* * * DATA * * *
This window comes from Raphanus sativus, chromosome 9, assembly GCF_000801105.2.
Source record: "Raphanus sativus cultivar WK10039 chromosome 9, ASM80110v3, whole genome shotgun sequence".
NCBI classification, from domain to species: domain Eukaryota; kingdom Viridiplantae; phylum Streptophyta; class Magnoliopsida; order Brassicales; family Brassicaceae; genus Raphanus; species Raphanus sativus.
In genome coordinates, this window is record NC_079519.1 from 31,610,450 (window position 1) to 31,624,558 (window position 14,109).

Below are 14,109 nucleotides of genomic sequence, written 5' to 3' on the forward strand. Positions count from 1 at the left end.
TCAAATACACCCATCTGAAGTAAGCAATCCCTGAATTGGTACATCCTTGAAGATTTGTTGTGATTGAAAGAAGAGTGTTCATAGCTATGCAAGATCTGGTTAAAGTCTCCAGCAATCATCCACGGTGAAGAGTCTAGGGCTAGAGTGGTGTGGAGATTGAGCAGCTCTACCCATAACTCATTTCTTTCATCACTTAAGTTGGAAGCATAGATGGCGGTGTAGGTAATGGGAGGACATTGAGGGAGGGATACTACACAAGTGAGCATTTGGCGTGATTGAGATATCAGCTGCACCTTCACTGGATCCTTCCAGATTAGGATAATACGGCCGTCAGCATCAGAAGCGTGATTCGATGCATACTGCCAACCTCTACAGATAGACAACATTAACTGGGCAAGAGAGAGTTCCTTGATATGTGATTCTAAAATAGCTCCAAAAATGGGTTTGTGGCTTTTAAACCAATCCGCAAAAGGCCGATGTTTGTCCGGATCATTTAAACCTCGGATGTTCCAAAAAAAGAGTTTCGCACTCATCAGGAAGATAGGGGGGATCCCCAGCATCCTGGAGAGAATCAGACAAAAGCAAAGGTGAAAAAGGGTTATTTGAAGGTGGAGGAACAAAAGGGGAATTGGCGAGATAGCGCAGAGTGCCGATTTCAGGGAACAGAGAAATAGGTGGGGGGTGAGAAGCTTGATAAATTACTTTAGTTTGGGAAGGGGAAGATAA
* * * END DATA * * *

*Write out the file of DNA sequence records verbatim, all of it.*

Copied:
This window comes from Raphanus sativus, chromosome 9, assembly GCF_000801105.2.
Source record: "Raphanus sativus cultivar WK10039 chromosome 9, ASM80110v3, whole genome shotgun sequence".
NCBI classification, from domain to species: domain Eukaryota; kingdom Viridiplantae; phylum Streptophyta; class Magnoliopsida; order Brassicales; family Brassicaceae; genus Raphanus; species Raphanus sativus.
In genome coordinates, this window is record NC_079519.1 from 31,610,450 (window position 1) to 31,624,558 (window position 14,109).

Below are 14,109 nucleotides of genomic sequence, written 5' to 3' on the forward strand. Positions count from 1 at the left end.
TCAAATACACCCATCTGAAGTAAGCAATCCCTGAATTGGTACATCCTTGAAGATTTGTTGTGATTGAAAGAAGAGTGTTCATAGCTATGCAAGATCTGGTTAAAGTCTCCAGCAATCATCCACGGTGAAGAGTCTAGGGCTAGAGTGGTGTGGAGATTGAGCAGCTCTACCCATAACTCATTTCTTTCATCACTTAAGTTGGAAGCATAGATGGCGGTGTAGGTAATGGGAGGACATTGAGGGAGGGATACTACACAAGTGAGCATTTGGCGTGATTGAGATATCAGCTGCACCTTCACTGGATCCTTCCAGATTAGGATAATACGGCCGTCAGCATCAGAAGCGTGATTCGATGCATACTGCCAACCTCTACAGATAGACAACATTAACTGGGCAAGAGAGAGTTCCTTGATATGTGATTCTAAAATAGCTCCAAAAATGGGTTTGTGGCTTTTAAACCAATCCGCAAAAGGCCGATGTTTGTCCGGATCATTTAAACCTCGGATGTTCCAAAAAAAGAGTTTCGCACTCATCAGGAAGATAGGGGGGATCCCCAGCATCCTGGAGAGAATCAGACAAAAGCAAAGGTGAAAAAGGGTTATTTGAAGGTGGAGGAACAAAAGGGGAATTGGCGAGATAGCGCAGAGTGCCGATTTCAGGGAACAGAGAAATAGGTGGGGGGTGAGAAGCTTGATAAATTACTTTAGTTTGGGAAGGGGAAGATAA